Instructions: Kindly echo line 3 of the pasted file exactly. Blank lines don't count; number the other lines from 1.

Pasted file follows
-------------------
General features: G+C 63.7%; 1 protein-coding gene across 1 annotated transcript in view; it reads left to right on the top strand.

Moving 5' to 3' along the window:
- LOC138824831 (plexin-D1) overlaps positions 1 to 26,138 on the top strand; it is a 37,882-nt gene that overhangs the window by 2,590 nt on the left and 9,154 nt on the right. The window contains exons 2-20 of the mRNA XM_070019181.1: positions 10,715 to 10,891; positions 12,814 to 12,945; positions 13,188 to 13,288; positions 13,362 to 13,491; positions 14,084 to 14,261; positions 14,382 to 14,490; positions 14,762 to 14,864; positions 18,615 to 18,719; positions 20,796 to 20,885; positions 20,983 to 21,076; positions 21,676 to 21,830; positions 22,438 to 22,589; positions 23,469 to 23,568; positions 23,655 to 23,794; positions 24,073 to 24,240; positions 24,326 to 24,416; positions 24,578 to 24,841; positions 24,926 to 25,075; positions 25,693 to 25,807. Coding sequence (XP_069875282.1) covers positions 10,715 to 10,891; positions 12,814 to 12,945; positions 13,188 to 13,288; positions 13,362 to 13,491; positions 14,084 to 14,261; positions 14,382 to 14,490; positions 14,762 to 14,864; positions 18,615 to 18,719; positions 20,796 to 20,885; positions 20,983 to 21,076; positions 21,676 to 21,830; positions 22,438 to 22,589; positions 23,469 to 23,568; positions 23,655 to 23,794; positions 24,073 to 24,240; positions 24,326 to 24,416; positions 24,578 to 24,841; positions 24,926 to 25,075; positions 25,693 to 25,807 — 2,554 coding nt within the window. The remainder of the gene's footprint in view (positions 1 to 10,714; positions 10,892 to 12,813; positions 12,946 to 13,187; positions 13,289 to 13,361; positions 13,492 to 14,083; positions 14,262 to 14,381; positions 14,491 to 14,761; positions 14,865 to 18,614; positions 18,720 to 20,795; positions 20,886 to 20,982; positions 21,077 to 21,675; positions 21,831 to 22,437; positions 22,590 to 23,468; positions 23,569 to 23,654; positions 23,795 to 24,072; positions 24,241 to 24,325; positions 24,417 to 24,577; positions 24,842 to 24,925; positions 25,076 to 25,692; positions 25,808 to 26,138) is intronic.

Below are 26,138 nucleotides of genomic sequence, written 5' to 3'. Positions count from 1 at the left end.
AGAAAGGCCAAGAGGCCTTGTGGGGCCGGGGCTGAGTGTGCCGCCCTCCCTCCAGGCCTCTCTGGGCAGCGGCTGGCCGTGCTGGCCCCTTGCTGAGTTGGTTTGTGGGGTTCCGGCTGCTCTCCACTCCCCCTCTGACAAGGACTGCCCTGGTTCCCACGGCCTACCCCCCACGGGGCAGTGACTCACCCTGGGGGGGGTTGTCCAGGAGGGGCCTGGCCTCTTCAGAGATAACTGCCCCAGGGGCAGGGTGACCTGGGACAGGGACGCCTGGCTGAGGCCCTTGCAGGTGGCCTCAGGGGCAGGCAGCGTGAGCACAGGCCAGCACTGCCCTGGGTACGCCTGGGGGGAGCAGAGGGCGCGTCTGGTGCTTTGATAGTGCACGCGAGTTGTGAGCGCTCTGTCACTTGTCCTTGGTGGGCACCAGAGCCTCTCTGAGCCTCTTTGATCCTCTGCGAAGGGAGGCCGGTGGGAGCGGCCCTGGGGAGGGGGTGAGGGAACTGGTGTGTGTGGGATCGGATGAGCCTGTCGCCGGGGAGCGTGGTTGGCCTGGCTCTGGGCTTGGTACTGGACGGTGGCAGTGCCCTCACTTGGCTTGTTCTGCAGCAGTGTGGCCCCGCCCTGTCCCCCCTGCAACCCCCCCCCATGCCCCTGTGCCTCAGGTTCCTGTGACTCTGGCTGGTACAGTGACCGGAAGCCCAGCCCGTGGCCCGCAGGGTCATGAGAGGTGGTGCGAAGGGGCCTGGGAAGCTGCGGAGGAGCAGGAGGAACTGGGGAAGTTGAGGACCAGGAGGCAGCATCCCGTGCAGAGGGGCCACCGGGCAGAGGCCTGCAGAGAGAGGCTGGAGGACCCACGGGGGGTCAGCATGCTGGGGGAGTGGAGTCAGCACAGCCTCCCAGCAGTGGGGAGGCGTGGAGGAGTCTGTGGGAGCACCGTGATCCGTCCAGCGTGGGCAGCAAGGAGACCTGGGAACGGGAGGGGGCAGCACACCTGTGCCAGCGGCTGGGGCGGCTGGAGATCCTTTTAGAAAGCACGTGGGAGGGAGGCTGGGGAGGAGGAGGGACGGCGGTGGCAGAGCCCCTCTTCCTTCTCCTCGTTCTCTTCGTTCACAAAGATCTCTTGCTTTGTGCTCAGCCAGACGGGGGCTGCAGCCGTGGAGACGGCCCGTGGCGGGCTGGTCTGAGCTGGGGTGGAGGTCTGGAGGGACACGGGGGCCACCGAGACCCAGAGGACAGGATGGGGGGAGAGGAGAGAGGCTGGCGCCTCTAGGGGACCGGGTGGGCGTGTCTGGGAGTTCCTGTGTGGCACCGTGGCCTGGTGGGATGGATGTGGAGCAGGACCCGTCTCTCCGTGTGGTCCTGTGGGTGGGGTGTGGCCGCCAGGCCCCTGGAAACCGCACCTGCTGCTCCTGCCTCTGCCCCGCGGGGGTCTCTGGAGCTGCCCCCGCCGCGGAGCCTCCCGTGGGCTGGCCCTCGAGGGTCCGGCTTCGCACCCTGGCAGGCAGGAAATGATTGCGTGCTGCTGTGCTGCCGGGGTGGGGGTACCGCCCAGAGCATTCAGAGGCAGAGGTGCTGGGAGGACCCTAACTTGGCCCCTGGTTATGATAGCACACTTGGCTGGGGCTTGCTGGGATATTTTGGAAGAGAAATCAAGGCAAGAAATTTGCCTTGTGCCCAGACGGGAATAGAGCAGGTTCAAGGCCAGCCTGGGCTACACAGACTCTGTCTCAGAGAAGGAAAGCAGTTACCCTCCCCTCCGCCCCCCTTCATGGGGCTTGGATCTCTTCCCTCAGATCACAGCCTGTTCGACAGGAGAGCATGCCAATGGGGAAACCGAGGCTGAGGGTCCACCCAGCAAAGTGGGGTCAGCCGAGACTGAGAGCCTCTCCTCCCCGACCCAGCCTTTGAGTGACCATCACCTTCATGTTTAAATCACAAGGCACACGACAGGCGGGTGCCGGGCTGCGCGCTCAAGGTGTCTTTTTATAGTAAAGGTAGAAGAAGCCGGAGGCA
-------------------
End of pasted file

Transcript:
- LOC138824831 (plexin-D1) overlaps positions 1 to 26,138 on the top strand; it is a 37,882-nt gene that overhangs the window by 2,590 nt on the left and 9,154 nt on the right. The window contains exons 2-20 of the mRNA XM_070019181.1: positions 10,715 to 10,891; positions 12,814 to 12,945; positions 13,188 to 13,288; positions 13,362 to 13,491; positions 14,084 to 14,261; positions 14,382 to 14,490; positions 14,762 to 14,864; positions 18,615 to 18,719; positions 20,796 to 20,885; positions 20,983 to 21,076; positions 21,676 to 21,830; positions 22,438 to 22,589; positions 23,469 to 23,568; positions 23,655 to 23,794; positions 24,073 to 24,240; positions 24,326 to 24,416; positions 24,578 to 24,841; positions 24,926 to 25,075; positions 25,693 to 25,807. Coding sequence (XP_069875282.1) covers positions 10,715 to 10,891; positions 12,814 to 12,945; positions 13,188 to 13,288; positions 13,362 to 13,491; positions 14,084 to 14,261; positions 14,382 to 14,490; positions 14,762 to 14,864; positions 18,615 to 18,719; positions 20,796 to 20,885; positions 20,983 to 21,076; positions 21,676 to 21,830; positions 22,438 to 22,589; positions 23,469 to 23,568; positions 23,655 to 23,794; positions 24,073 to 24,240; positions 24,326 to 24,416; positions 24,578 to 24,841; positions 24,926 to 25,075; positions 25,693 to 25,807 — 2,554 coding nt within the window. The remainder of the gene's footprint in view (positions 1 to 10,714; positions 10,892 to 12,813; positions 12,946 to 13,187; positions 13,289 to 13,361; positions 13,492 to 14,083; positions 14,262 to 14,381; positions 14,491 to 14,761; positions 14,865 to 18,614; positions 18,720 to 20,795; positions 20,886 to 20,982; positions 21,077 to 21,675; positions 21,831 to 22,437; positions 22,590 to 23,468; positions 23,569 to 23,654; positions 23,795 to 24,072; positions 24,241 to 24,325; positions 24,417 to 24,577; positions 24,842 to 24,925; positions 25,076 to 25,692; positions 25,808 to 26,138) is intronic.